Use of Estimates
Preparation of financial statements in conformity with accounting principles generally accepted in the United States of America, or US GAAP, requires management to make estimates and assumptions that affect the reported amounts of assets and liabilities and disclosure of contingent assets and liabilities at the date of the financial statements and reported amounts of revenue and expenses during the reporting periods covered by the financial statements and accompanying notes. Among the significant estimates affecting the financial statements are those related to inventories, revenue recognition, stock-based compensation and income taxes. Actual results could differ from those estimates.
Principles of Consolidation
The condensed consolidated financial statements include the accounts of the Company and its wholly owned subsidiaries. All intercompany transactions and balances have been eliminated in consolidation.
Significant Accounting Policies
During the three months ended April 1, 2018, there have been no changes in our significant accounting policies as described in the Company’s 2017 Annual Report on Form 10-K, except as discussed below:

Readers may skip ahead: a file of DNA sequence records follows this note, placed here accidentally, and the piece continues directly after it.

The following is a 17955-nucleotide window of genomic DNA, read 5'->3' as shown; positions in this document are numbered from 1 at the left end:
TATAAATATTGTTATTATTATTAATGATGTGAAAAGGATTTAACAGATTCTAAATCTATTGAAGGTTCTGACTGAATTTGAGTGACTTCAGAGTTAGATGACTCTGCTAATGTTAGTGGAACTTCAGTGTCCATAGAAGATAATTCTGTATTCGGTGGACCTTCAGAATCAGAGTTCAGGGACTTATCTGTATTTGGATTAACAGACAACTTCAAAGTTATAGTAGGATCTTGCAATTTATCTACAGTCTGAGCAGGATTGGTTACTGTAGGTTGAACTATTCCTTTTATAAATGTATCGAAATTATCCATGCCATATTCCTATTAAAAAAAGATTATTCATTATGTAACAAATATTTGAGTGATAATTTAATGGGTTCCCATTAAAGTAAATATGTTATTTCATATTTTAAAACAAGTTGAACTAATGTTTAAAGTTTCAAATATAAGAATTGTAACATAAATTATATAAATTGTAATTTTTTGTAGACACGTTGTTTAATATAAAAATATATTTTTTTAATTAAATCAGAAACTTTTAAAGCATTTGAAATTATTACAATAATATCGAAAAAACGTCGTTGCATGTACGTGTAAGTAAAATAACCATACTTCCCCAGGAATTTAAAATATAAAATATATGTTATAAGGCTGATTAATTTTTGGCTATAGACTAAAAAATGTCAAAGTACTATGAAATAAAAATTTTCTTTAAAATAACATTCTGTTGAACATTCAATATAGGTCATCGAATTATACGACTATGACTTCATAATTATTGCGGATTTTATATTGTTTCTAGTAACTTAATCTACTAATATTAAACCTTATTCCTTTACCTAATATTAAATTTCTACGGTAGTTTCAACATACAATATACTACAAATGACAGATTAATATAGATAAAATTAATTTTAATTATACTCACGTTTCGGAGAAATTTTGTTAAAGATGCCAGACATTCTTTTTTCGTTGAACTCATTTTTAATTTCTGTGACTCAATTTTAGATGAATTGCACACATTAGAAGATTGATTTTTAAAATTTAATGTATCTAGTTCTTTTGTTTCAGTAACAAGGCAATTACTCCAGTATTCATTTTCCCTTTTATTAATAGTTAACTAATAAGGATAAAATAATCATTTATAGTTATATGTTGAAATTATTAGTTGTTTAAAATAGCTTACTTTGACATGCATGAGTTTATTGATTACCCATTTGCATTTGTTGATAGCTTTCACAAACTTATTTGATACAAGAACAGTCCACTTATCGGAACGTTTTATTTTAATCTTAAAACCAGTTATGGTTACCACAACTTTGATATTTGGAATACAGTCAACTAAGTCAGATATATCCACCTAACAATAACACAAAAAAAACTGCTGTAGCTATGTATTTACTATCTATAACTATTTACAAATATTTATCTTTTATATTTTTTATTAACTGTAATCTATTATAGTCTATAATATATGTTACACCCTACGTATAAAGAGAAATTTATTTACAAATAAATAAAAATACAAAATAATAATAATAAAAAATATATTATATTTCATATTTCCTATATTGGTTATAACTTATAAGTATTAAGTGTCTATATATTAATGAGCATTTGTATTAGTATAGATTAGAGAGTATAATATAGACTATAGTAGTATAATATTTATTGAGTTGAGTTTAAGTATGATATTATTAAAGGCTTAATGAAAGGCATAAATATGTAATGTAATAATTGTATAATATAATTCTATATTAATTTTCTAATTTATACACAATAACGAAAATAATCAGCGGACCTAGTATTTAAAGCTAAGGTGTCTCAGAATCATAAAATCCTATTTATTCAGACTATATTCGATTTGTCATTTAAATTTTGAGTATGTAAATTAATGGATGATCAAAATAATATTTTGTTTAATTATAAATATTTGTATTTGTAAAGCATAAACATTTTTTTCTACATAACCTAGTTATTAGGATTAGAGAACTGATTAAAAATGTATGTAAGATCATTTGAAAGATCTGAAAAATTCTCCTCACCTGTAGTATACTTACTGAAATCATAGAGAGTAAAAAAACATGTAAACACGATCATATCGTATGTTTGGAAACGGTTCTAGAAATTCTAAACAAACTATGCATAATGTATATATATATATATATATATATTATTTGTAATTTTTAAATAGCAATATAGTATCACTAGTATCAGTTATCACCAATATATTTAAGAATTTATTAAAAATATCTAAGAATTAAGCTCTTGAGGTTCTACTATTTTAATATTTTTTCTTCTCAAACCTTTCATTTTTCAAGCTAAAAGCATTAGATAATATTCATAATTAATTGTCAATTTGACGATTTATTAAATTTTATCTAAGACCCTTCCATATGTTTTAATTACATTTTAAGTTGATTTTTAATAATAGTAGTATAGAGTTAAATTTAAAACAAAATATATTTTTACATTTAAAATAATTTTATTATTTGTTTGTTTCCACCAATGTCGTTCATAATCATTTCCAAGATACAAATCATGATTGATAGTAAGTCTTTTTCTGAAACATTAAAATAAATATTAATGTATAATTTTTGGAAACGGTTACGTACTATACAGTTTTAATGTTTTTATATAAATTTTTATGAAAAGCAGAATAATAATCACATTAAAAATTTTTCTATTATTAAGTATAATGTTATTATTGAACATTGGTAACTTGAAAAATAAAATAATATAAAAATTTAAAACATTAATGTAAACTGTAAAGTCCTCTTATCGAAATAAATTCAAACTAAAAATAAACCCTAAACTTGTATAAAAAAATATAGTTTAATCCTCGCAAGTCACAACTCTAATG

Revenue Recognition
The Company adopted Financial Accounting Standards Board (“FASB”) issued Accounting Standards Update (“ASU”) No. 2014-09, Revenue from Contracts with Customers (Topic 606) on January 1, 2018 which resulted in a change to our revenue policy relating to customer rebate arrangements. Refer to Note 2 to the the condensed consolidated financial statements, Recent Accounting Pronouncements, for further details.

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Table of Contents
Quantenna Communications, Inc.
Notes to Condensed Consolidated Financial Statements
(Unaudited)

2.    Recent Accounting Pronouncements